Council Approves Purchase of 2 New Police Cars – Gig Harbor Now

Community government

Gig Harbor City Council on Monday authorized the purchase of two new Ford hybrid SUV police cars.

Public Works Director Jeff Langhelm noted that purchasing police patrol vehicles has become difficult due to supply chain issues.

Wait times for new patrol cars are usually over eight months. Meanwhile, the standard method of purchasing cars through the state contract method is currently closed.

The two new vehicles suddenly became available, and city staff used a formal tendering process to acquire them. The cars will be delivered to Gig Harbor before the end of the year, Langhelm said.

Council approved an expense of $84,730 for the purchase of the two hybrid vehicles.

The council also approved a change to the city code regarding the oath of office for police officers.

The new oath of office no longer refers to “Laws of Pierce County”. Gig Harbor police officers are not authorized to enforce county laws.

Council honors canoe and kayak championship team

The Gig Harbor Canoe and Kayak Race Team was congratulated at the reunion for winning the 2022 ACA Sprint National Championship in August.

The winner is determined by the performance of the team members in the singles, doubles and four-man races. The team with the most combined points in these races is the champion.

Members of the Gig Harbor Canoe and Kayak Race Team were honored at the Gig Harbor City Council meeting on Monday.

The Gig Harbor team won first place in the bantam (under 14), juvenile (under 16) and junior (under 18) age groups and outscored 47 other teams from across the country , with a total of 995.25 points.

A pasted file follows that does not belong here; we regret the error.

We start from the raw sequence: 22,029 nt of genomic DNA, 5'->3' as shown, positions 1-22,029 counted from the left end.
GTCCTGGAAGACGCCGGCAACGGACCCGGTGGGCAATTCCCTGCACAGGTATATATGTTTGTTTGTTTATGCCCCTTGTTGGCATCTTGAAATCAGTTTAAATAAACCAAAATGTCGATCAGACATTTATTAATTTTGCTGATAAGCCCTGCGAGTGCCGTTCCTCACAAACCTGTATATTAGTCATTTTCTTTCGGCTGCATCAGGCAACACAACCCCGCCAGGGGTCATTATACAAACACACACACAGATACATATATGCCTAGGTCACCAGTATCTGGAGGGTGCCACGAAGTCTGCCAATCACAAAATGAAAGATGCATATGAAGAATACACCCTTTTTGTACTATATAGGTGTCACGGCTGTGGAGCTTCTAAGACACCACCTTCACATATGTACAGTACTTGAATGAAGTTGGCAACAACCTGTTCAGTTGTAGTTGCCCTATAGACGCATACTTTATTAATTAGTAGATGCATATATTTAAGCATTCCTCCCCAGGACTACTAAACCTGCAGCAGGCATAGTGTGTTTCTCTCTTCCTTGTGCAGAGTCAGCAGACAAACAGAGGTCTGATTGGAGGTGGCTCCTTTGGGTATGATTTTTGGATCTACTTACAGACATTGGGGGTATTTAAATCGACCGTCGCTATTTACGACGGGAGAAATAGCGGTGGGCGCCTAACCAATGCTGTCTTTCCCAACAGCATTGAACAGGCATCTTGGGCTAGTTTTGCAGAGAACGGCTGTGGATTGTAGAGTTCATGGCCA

Mayor Tracie Markley read a proclamation acknowledging the team’s accomplishments and thanking them “for the honor they have brought to the city of Gig Harbor.”

other business

  • City Administrator Katrina Knutson announced a new parks superintendent will arrive on board Nov. 7, pending background checks.
  • Director of Public Works Jeff Langhelm explained that the “greenish-brownish foam” that appeared in the water near Skansie Park is decaying organic material from an algal bloom. It was not, as some had feared, raw sewage.
  • The council recognized members of the “honor committee” who led the effort to commission “Our Fisherman, Our Keeper,” the carved redwood statue in Austin Park at the txʷaalqəł estuary that recognizes the band sx̌wǝbabš of the Puyallup Indian tribe as the original inhabitants. from Gig Harbour.
  • The board unanimously approved an ordinance formally adopting a process for reporting surplus items and selling or disposing of surplus items. The new ordinance allows the city administrator and city staff to declare items under $10,000 as surplus, bypassing council for approval. The board must approve all surplus items over $10,000, including surplus real estate.

The next board meeting will be on Monday, October 24.


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